Comparison of KPC and KLM

We compared the prediction of execution time obtained with KPC and KLM with the actual performance of the participants on tasks 1-6. 

We computed the average and the standard deviation of the execution time of participants 1-20 on trials 2-5 for each task.

Then we computed the bias (difference between average execution time of participants and model prediction) and the dispersion of the participants' execution time (standard deviation/average).

The dispersion indicates the limit of precision of any model, biased or not. 

For instance, a dispersion of 0.5 means that the average distance between the prediction of an unbiased model and the actual execution time of a trial is 50% of the predicted execution time.


See result in the following spreadsheet


(see legend in spreadsheet) 

Figure 1 depicts the bias for each task (all levels of training together) and Figure 2 depicts the bias at different levels of training for each task, and the average (across all tasks).



Figure 1. Bias for each task.  X-axis task. Y-axis: relative bias (average bias of task for participants 1-20, repetitions 2-5 as a percentage of the average execution time) for KPC ( light grey) and KLM (dark grey) . Transparent bar: dispersion. The rightmost bars represent the grand average of bias and dispersion (averages across tasks 1-6)


Counts of the repeated/novel sequences of the participants

We first determined whether skilled users employed stereotyped sequences or not. To do so, we counted the repeated sequences in 3 ways:

identical sequences: each operation is the same, at the same place. This is a strict condition. As expected there were few (0.4%)

identical operations: the numbers of operations K, P, C and Q are the same, whatever the order. This means that i) the KPC predicts the same execution time for these sequences and ii) permuting the order of the operations (e.g., fill fields in any order) is considered the same strategy. about 2.5% of the sequences had identical operations.

identical prediction: the execution time predicted by KPC is identical, even if the operations are different. This means that the KPC predicts that the sequences are equally efficient. There were about 10% of sequences with identical prediction.

See the results in 


there is one sheet per task, summary on the 'result' sheet.


Optimality of the sequences of the participants

The KPC model hypothesizes that skilled computer users become expert very fast at a novel task. We thus compared the sequences of the participants with those of the analysts, i.e., the reference sequences.

If analysts are experts and participants are not, the reference sequences should be 'better' than those of the participants.

Note that it was pointless to compare execution times, because they depend markedly on individual motor skills. Therefore we compared the sequences according to their predicted execution time in KPC. 
The faster the prediction, the more efficient is - in theory - the strategy below the sequence.

We thus computed the predicted execution time of each sequence (participants 1-20, tasks 1-6, trials 2-5) using the KPC model. 

Then, we compared for each task the predicted execution time with :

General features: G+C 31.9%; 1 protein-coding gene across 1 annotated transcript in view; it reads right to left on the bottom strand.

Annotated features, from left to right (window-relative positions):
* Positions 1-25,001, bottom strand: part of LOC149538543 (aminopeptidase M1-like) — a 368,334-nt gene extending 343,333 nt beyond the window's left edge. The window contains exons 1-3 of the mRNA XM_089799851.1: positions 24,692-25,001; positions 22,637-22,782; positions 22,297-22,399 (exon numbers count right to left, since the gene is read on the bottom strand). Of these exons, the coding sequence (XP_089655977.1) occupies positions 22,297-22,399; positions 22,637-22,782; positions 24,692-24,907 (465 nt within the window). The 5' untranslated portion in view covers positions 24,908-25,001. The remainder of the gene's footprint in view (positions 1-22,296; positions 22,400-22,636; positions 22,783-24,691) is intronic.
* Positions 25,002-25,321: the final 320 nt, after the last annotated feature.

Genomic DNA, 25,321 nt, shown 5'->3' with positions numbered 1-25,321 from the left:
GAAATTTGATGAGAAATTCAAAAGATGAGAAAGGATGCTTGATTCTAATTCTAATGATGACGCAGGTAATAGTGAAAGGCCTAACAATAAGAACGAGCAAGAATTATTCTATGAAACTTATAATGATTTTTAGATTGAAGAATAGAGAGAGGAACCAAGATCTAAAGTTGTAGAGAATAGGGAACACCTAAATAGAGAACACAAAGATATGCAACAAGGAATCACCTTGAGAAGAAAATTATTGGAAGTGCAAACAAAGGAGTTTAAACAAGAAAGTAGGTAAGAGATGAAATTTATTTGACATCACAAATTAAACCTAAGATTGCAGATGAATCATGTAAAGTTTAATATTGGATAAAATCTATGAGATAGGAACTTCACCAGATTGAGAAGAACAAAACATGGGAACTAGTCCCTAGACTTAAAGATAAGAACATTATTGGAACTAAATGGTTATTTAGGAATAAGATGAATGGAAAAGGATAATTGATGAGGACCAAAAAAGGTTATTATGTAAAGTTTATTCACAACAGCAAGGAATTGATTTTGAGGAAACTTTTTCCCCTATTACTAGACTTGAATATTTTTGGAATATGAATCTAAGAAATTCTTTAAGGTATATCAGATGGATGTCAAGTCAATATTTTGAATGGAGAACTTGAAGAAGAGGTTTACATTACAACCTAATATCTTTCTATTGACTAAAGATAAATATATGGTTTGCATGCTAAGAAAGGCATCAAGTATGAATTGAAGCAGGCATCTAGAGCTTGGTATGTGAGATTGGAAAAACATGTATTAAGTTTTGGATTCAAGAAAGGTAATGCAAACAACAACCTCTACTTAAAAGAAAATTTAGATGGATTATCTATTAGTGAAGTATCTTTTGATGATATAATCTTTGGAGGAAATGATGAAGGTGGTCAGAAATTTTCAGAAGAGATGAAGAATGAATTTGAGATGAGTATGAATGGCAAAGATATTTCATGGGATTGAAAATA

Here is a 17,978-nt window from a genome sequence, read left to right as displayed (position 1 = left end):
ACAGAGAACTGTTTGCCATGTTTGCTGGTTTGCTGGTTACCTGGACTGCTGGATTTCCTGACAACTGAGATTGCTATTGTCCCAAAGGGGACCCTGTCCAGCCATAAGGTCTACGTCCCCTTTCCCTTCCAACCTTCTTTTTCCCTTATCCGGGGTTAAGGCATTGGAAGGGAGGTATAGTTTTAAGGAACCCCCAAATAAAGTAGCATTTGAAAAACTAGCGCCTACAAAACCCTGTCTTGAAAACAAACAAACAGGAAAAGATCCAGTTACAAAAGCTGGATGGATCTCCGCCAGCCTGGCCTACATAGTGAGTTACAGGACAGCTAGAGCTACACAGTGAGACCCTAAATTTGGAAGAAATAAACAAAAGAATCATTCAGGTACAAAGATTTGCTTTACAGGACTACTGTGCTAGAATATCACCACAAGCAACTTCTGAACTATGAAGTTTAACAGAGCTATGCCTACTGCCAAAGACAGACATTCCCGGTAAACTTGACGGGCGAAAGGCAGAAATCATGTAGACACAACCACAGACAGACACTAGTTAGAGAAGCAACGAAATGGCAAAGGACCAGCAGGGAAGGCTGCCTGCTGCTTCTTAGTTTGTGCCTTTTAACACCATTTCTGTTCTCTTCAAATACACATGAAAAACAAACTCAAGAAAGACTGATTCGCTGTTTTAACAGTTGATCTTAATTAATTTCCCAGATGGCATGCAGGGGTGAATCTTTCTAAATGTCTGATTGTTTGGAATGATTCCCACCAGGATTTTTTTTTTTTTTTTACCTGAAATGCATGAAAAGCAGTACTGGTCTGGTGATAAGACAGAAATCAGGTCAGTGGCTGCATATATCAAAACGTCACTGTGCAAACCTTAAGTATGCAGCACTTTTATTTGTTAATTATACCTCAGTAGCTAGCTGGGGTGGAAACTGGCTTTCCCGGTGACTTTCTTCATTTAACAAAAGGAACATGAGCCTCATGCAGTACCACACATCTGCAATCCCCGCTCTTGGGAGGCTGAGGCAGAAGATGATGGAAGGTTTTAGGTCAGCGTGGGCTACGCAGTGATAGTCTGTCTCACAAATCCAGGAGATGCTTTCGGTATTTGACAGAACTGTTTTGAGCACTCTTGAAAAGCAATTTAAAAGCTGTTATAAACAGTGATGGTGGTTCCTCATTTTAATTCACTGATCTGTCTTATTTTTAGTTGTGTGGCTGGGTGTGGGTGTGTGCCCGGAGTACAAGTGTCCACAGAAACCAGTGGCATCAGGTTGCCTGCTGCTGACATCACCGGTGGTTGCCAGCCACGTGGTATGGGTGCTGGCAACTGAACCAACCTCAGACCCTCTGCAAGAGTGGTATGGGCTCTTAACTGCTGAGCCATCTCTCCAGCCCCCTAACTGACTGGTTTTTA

the most efficient reference sequence (among the 3 analysts'). Sequences faster than this sequence were marked as optimal.

the prediction of KPC i.e., the average of the 3 references sequences. Sequences faster than this average were marked as efficient.

Figure 2 depicts the proportions of optimal and efficient sequences for each tasks and Figure 3 depicts the distributions of predicted execution time. The numbers are in:

comparison of KPC and KLM, repeated and optimal sequences (xls) 

Note. given the low proportion of redundant sequences, it was pointless to eliminate them, the results would have been similar.




Figure 2. Proportion of optimal (light grey) and efficient (dark grey) sequences for each task. X-axis: task. Y-axis: proportion of sequences. Rightmost columns: grand average of the proportions across the 6 tasks.

Figure 3. Histograms of predicted execution time for the participants' sequences. X-axis: predicted time in seconds. Y-axis: frequency of sequences with a given predicted execution time. Thick bar: model prediction, i.e., average of the 3 analysts' sequences. The left part of the distribution is efficient, i.e., the sequences of the participants are in theory more efficient than the analyst's





How to run the test


The test sequencer is not provided here. You can nonetheless run the test as follows.

Download printed instructions (zip) and unzip anywhere

Download Basic Key Logger from here and follow installation instructions.

Open Word(R), Excel(R) and Powerpoint(R), run Basic Key Logger, and follow the printed instructions.

When you are done, close Basic Key Logger (deiconify and click on window). 


Two log are produced: Key log (raw, low level events) and KPC log (log of basic operations).

By default they are in subfolder data/

Note. The path to the logs are defined in the configuration files (.ini) in the directory of Basic Key Logger.

Open the log files with Excel (format = tab delimited or comma delimited, according to configuration of basic Key Logger). 

Note that without the test sequencer, you have to identify the trials' start and stop manually in the logs.






Copyright: (c) 2009 E.J. Fimbel, P-S Dube. This is open-access content distributed under the terms of the Creative Commons Attribution License, which permits unrestricted use, distribution, and reproduction in any medium, provided the original author and source are credited.